By Sunny Gunessee
Further to my last post summarising my work investigating the flipped classroom approach, more questions have been raised about how to make best use of available time. There is a net gain in available lesson time as a result of students completing their reading outside of class. Resulting in there being a requirement of not just making use of checking understanding activities such as ‘guess who’s coming to dinner’, with greater importance being attached to extending application of knowledge. Cue…hexagons, board pens and videotape…(well mobile phones).
Students within my Y12/Y13 classes have become more comfortable and familiar with remembering the names of specific sociologists and the theories they belong to, which is great as this improves their AO1 (knowledge and understanding) and AO2 (application). However, the tricky situation of AO3 (analysis and evaluation) has now reared its ugly head. The activity begins with a standard essay exam questions; in previous times, I would have stood at the front of the room and proceeded to ‘plan’ an essay with the class. However, the biggest problem with this at A Level is that it creates myth in sixth formers heads that there is only one way to approach an exam question.
Instead I show students three/four different approaches to the essay ranging from the easy ‘here’s four arguments’, to the standard for and against, to slightly more difficult prioritising arguments and to even more sophisticated ways such as assessing the impact of research based on how the study was conducted to question methodological issues. This straight away allows students to understand essay questions can be framed in multiple ways and therefore there is no wrong approach (sociology is great sometimes!). On a side note this helps to create a much more pleasurable experience for you as a marker as you’re not reading the same essay 10-20 times. To challenge students, you can give them time to work in pairs and come up with at least two/three ways to approach the question before you show them potential structures.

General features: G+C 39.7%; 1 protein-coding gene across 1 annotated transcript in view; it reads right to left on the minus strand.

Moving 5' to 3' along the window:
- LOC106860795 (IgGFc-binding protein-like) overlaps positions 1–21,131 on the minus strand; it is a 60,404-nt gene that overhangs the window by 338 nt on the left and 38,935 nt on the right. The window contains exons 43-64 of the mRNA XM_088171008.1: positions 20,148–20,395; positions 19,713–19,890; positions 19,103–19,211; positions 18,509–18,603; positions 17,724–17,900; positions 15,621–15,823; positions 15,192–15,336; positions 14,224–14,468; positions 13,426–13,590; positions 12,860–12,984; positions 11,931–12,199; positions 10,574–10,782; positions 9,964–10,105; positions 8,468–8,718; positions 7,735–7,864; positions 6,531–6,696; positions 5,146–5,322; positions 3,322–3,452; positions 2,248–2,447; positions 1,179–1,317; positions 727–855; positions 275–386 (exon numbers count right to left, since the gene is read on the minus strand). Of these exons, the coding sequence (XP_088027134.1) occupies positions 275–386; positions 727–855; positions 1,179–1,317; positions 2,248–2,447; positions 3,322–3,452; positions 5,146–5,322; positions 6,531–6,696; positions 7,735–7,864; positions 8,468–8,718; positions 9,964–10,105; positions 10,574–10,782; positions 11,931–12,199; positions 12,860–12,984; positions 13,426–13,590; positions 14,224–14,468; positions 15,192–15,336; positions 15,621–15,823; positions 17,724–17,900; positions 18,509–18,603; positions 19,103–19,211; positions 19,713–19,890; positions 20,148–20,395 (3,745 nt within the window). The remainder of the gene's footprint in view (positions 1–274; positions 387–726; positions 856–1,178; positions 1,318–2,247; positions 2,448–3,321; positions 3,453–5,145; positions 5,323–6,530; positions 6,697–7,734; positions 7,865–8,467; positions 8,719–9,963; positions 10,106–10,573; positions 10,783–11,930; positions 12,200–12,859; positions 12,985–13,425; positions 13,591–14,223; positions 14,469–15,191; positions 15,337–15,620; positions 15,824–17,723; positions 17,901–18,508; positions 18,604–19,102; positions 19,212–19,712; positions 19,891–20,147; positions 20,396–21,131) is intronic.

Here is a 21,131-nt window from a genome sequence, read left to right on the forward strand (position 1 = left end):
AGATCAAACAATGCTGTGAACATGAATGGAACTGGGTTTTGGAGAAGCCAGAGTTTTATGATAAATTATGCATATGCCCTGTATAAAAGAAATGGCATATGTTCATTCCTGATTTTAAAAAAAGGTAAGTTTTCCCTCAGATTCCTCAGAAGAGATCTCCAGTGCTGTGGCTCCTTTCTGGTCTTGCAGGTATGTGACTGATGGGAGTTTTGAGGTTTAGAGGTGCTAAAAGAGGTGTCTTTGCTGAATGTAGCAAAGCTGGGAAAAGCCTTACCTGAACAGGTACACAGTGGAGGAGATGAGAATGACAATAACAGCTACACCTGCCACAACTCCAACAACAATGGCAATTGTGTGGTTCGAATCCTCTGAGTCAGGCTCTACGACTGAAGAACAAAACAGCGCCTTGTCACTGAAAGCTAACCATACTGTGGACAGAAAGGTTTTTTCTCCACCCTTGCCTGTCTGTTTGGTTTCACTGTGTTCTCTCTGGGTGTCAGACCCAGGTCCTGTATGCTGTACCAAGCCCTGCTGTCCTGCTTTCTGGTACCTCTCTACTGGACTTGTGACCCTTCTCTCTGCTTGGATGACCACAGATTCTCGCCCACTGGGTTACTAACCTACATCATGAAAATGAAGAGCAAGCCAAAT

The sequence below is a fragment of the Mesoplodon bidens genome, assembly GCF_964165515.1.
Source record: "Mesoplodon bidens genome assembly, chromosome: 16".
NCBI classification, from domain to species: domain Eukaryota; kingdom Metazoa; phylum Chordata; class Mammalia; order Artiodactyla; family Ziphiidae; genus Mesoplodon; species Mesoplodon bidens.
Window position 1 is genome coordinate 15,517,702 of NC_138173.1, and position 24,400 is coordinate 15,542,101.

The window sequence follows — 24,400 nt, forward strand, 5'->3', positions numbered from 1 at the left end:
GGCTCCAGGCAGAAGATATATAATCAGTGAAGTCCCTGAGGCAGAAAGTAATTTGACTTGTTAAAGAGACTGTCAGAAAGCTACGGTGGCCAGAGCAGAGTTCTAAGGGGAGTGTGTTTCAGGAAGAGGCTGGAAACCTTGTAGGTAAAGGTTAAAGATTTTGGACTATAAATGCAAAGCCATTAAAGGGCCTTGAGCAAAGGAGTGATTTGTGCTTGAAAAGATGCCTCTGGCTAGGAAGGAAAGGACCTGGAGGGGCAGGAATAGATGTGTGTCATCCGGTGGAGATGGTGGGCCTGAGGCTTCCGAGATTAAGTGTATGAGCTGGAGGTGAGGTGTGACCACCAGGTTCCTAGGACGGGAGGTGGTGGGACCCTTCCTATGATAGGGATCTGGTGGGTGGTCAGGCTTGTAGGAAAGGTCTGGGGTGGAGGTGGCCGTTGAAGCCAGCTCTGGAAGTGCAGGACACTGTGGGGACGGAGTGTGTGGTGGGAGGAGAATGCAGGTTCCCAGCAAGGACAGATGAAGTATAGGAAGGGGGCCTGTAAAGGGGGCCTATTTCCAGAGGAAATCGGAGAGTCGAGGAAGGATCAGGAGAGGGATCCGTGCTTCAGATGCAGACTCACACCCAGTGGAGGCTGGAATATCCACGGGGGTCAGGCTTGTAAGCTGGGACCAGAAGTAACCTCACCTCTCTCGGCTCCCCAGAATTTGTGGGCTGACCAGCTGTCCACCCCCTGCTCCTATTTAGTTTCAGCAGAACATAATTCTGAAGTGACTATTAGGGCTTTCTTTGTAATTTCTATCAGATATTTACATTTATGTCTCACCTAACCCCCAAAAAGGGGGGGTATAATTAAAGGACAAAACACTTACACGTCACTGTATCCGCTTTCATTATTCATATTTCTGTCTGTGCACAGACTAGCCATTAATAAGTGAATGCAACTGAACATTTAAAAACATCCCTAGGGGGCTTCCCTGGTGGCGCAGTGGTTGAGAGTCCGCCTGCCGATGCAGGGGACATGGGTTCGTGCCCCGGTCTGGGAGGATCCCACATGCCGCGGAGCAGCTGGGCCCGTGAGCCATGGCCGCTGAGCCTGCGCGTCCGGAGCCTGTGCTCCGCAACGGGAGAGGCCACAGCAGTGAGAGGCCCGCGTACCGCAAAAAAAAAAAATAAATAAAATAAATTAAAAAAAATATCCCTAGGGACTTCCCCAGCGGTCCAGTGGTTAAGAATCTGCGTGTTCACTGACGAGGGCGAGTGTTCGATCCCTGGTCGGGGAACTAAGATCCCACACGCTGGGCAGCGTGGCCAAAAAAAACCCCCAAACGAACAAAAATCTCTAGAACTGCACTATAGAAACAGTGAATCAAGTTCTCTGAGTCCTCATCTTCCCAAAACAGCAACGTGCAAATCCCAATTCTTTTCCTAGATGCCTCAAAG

To start with pass out the hexagons, students can work in pairs, threes or fours; anymore then you will inevitably get students social loafing. I would recommend pairs or threes. Each hexagon has a one thing written on it, which links to the flipped classroom reading completed prior to the lesson, supported by further discussion within the classroom. This could include the name of sociologists, strengths and weaknesses of certain research, key concepts, examples, blank ones (get the students to come up with their own), statistics, etc. At this point the students are then given an allotted amount of time (I give my class 15 minutes) to construct 4-6 groupings of hexagons to represent each potential paragraph within their essay. Essentially students begin to construct their own essays plans, whilst this gives you the time to circulate and add depth to their understanding through effective questioning. Whilst the students are sorting their groups, ensure they have a board pen so they can briefly add description of hexagons which link together. The volume of discussion from students is focused to the task and it ensures engagement and high levels of effort. To make this part of the task more challenging, I have now started giving Y13 blank hexagons and they must fill a minimum of 20-30 hexagons with one ‘thing’ on each one which they will then use to plan their essays. Another interesting twist on this, which I haven’t tried yet is to have hexagons based on three different colours AO1, AO2 and AO3 this will get students to think about how much of each do they need in their paragraphs.
Once students have completed the hexagon groupings, ensure students get the chance to reflect on what they have completed and looked at others. At this point I usually get them to take pictures of what they have just done (this will come in later), this is also a good chance for students to realise whilst everyone has had the same question, it can be approached in multiple ways. You could use solo taxonomy to develop students ability to work at an evaluative level, which is great if your trying to improve AO3 as an essay skill.
Now you have three options as far as I see it:
- You can get students to wipe everything off the tables and then produce one excellent paragraph based on what they have done.
- Attempt the whole essay in timed conditions.
- Set the essay as a homework.
The fact they have taken pictures on their phone gives them the scaffolding of a plan, which most importantly they have created and you have quality assured whilst circulating. This is ultimately up to you! I prefer to get them to do one excellent paragraph before they leave the classroom, to put into practice what they have done. This is then followed by a heads and tails task; flip a coin if it lands on heads they have three different coloured highlighters to identify the AO1, AO2, AO3 within their paragraph; tails they must circle 5 non-subject specific key terms and rewrite the sentence to improve the literacy of the paragraph. Either way the student is reflecting on the effectiveness of the paragraph.
Again, this is an excellent activity if you’re trying to get high order skills out of students, one which would be fantastic in any Humanities or English setting. I imagine it would also lend itself well to other subjects, I would love to hear from you if you’re from a subject outside of Hums or English sharing how you have tried this. Until next time happy teaching and learning!